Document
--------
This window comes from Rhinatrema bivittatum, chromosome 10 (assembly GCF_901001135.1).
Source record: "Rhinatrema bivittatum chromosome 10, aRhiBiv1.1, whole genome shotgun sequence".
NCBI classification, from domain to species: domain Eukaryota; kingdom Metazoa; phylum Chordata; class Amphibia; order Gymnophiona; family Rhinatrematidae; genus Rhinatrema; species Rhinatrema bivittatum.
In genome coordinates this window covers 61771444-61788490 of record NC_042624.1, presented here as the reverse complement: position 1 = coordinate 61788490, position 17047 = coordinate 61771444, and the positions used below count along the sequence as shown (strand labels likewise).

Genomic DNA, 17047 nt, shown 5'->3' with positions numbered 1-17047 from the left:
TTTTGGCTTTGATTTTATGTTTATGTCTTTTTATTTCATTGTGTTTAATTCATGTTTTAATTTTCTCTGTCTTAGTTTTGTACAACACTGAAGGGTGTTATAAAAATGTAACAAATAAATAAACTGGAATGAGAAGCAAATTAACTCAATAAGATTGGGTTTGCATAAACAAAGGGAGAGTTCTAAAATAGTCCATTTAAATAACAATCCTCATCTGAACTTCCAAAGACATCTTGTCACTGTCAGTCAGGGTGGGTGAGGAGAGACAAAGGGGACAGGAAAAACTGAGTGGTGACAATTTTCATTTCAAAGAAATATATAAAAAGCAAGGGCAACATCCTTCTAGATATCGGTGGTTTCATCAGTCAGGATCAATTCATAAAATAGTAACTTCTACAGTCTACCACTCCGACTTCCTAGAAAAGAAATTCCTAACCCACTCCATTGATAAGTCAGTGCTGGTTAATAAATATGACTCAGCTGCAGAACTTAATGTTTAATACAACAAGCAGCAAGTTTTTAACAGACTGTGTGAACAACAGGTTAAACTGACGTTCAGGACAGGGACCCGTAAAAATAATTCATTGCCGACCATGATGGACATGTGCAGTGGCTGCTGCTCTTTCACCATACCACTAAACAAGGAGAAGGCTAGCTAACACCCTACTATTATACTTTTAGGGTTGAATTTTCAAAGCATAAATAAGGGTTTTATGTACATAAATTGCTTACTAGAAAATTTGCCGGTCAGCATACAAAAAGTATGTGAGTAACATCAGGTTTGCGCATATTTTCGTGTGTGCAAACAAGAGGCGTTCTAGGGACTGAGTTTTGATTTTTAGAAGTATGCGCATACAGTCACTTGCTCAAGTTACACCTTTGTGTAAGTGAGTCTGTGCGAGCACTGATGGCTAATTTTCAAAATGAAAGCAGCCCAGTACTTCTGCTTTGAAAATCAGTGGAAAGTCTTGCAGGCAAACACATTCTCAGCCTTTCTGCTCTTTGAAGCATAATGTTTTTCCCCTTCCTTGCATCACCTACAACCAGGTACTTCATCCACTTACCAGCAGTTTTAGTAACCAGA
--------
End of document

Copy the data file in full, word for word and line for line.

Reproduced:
This window comes from Rhinatrema bivittatum, chromosome 10 (assembly GCF_901001135.1).
Source record: "Rhinatrema bivittatum chromosome 10, aRhiBiv1.1, whole genome shotgun sequence".
NCBI classification, from domain to species: domain Eukaryota; kingdom Metazoa; phylum Chordata; class Amphibia; order Gymnophiona; family Rhinatrematidae; genus Rhinatrema; species Rhinatrema bivittatum.
In genome coordinates this window covers 61771444-61788490 of record NC_042624.1, presented here as the reverse complement: position 1 = coordinate 61788490, position 17047 = coordinate 61771444, and the positions used below count along the sequence as shown (strand labels likewise).

Genomic DNA, 17047 nt, shown 5'->3' with positions numbered 1-17047 from the left:
TTTTGGCTTTGATTTTATGTTTATGTCTTTTTATTTCATTGTGTTTAATTCATGTTTTAATTTTCTCTGTCTTAGTTTTGTACAACACTGAAGGGTGTTATAAAAATGTAACAAATAAATAAACTGGAATGAGAAGCAAATTAACTCAATAAGATTGGGTTTGCATAAACAAAGGGAGAGTTCTAAAATAGTCCATTTAAATAACAATCCTCATCTGAACTTCCAAAGACATCTTGTCACTGTCAGTCAGGGTGGGTGAGGAGAGACAAAGGGGACAGGAAAAACTGAGTGGTGACAATTTTCATTTCAAAGAAATATATAAAAAGCAAGGGCAACATCCTTCTAGATATCGGTGGTTTCATCAGTCAGGATCAATTCATAAAATAGTAACTTCTACAGTCTACCACTCCGACTTCCTAGAAAAGAAATTCCTAACCCACTCCATTGATAAGTCAGTGCTGGTTAATAAATATGACTCAGCTGCAGAACTTAATGTTTAATACAACAAGCAGCAAGTTTTTAACAGACTGTGTGAACAACAGGTTAAACTGACGTTCAGGACAGGGACCCGTAAAAATAATTCATTGCCGACCATGATGGACATGTGCAGTGGCTGCTGCTCTTTCACCATACCACTAAACAAGGAGAAGGCTAGCTAACACCCTACTATTATACTTTTAGGGTTGAATTTTCAAAGCATAAATAAGGGTTTTATGTACATAAATTGCTTACTAGAAAATTTGCCGGTCAGCATACAAAAAGTATGTGAGTAACATCAGGTTTGCGCATATTTTCGTGTGTGCAAACAAGAGGCGTTCTAGGGACTGAGTTTTGATTTTTAGAAGTATGCGCATACAGTCACTTGCTCAAGTTACACCTTTGTGTAAGTGAGTCTGTGCGAGCACTGATGGCTAATTTTCAAAATGAAAGCAGCCCAGTACTTCTGCTTTGAAAATCAGTGGAAAGTCTTGCAGGCAAACACATTCTCAGCCTTTCTGCTCTTTGAAGCATAATGTTTTTCCCCTTCCTTGCATCACCTACAACCAGGTACTTCATCCACTTACCAGCAGTTTTAGTAACCAGA